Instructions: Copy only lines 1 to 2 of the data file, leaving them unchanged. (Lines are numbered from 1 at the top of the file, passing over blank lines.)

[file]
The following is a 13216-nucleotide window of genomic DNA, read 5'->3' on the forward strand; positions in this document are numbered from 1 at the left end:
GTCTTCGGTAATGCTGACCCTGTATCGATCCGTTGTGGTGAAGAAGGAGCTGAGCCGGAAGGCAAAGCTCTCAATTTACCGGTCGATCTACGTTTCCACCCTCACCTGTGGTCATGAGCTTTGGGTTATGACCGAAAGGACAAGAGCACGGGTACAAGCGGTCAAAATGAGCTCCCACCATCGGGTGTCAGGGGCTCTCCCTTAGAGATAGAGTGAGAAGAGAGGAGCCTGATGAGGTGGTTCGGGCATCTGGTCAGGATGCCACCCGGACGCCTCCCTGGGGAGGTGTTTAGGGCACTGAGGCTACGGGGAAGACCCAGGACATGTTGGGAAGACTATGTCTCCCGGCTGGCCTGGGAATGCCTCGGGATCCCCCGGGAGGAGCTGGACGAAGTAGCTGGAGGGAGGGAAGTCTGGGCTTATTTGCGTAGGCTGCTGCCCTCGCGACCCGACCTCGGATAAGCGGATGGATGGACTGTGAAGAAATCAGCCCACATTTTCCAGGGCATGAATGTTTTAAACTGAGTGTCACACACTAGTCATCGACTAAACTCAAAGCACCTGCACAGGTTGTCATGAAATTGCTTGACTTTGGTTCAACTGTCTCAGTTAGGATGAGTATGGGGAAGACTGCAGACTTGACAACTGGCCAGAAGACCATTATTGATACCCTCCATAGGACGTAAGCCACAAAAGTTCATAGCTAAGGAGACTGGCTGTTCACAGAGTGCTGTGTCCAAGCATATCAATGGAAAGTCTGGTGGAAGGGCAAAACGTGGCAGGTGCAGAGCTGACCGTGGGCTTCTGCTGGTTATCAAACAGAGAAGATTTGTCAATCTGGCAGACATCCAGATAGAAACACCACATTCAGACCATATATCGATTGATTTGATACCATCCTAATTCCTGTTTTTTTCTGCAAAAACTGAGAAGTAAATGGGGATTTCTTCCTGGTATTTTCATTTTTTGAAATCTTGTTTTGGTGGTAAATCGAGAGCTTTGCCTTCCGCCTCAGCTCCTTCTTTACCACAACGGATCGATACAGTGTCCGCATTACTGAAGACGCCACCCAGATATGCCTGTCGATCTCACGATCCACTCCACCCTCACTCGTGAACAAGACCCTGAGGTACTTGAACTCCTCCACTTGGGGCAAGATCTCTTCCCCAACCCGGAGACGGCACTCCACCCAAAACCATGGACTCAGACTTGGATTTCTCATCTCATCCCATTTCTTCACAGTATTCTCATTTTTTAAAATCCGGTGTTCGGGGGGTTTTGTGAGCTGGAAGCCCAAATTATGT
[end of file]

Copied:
The following is a 13216-nucleotide window of genomic DNA, read 5'->3' on the forward strand; positions in this document are numbered from 1 at the left end:
GTCTTCGGTAATGCTGACCCTGTATCGATCCGTTGTGGTGAAGAAGGAGCTGAGCCGGAAGGCAAAGCTCTCAATTTACCGGTCGATCTACGTTTCCACCCTCACCTGTGGTCATGAGCTTTGGGTTATGACCGAAAGGACAAGAGCACGGGTACAAGCGGTCAAAATGAGCTCCCACCATCGGGTGTCAGGGGCTCTCCCTTAGAGATAGAGTGAGAAGAGAGGAGCCTGATGAGGTGGTTCGGGCATCTGGTCAGGATGCCACCCGGACGCCTCCCTGGGGAGGTGTTTAGGGCACTGAGGCTACGGGGAAGACCCAGGACATGTTGGGAAGACTATGTCTCCCGGCTGGCCTGGGAATGCCTCGGGATCCCCCGGGAGGAGCTGGACGAAGTAGCTGGAGGGAGGGAAGTCTGGGCTTATTTGCGTAGGCTGCTGCCCTCGCGACCCGACCTCGGATAAGCGGATGGATGGACTGTGAAGAAATCAGCCCACATTTTCCAGGGCATGAATGTTTTAAACTGAGTGTCACACACTAGTCATCGACTAAACTCAAAGCACCTGCACAGGTTGTCATGAAATTGCTTGACTTTGGTTCAACTGTCTCAGTTAGGATGAGTATGGGGAAGACTGCAGACTTGACAACTGGCCAGAAGACCATTATTGATACCCTCCATAGGACGTAAGCCACAAAAGTTCATAGCTAAGGAGACTGGCTGTTCACAGAGTGCTGTGTCCAAGCATATCAATGGAAAGTCTGGTGGAAGGGCAAAACGTGGCAGGTGCAGAGCTGACCGTGGGCTTCTGCTGGTTATCAAACAGAGAAGATTTGTCAATCTGGCAGACATCCAGATAGAAACACCACATTCAGACCATATATCGATTGATTTGATACCATCCTAATTCCTGTTTTTTTCTGCAAAAACTGAGAAGTAAATGGGGATTTCTTCCTGGTATTTTCATTTTTTGAAATCTTGTTTTGGTGGTAAATCGAGAGCTTTGCCTTCCGCCTCAGCTCCTTCTTTACCACAACGGATCGATACAGTGTCCGCATTACTGAAGACGCCACCCAGATATGCCTGTCGATCTCACGATCCACTCCACCCTCACTCGTGAACAAGACCCTGAGGTACTTGAACTCCTCCACTTGGGGCAAGATCTCTTCCCCAACCCGGAGACGGCACTCCACCCAAAACCATGGACTCAGACTTGGATTTCTCATCTCATCCCATTTCTTCACAGTATTCTCATTTTTTAAAATCCGGTGTTCGGGGGGTTTTGTGAGCTGGAAGCCCAAATTATGT